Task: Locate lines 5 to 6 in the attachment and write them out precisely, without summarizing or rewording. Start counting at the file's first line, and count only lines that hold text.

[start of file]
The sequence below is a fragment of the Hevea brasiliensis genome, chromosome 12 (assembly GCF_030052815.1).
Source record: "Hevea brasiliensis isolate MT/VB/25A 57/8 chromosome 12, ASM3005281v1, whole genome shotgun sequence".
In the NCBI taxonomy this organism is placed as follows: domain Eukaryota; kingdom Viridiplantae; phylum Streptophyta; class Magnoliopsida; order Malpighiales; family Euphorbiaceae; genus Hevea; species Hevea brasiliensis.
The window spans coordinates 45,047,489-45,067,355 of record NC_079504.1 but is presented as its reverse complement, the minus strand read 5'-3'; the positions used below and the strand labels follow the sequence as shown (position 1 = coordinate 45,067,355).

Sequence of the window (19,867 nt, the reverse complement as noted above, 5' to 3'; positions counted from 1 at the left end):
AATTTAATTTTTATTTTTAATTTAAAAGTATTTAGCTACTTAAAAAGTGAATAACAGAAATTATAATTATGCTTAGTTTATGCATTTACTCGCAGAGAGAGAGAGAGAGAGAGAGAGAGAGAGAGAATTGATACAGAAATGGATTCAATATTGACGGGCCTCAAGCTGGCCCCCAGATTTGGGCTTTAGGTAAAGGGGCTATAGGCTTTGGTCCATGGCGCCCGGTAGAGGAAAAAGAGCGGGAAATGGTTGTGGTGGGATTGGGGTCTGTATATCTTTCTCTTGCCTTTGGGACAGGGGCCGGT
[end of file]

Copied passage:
Sequence of the window (19,867 nt, the reverse complement as noted above, 5' to 3'; positions counted from 1 at the left end):
AATTTAATTTTTATTTTTAATTTAAAAGTATTTAGCTACTTAAAAAGTGAATAACAGAAATTATAATTATGCTTAGTTTATGCATTTACTCGCAGAGAGAGAGAGAGAGAGAGAGAGAGAGAGAGAATTGATACAGAAATGGATTCAATATTGACGGGCCTCAAGCTGGCCCCCAGATTTGGGCTTTAGGTAAAGGGGCTATAGGCTTTGGTCCATGGCGCCCGGTAGAGGAAAAAGAGCGGGAAATGGTTGTGGTGGGATTGGGGTCTGTATATCTTTCTCTTGCCTTTGGGACAGGGGCCGGT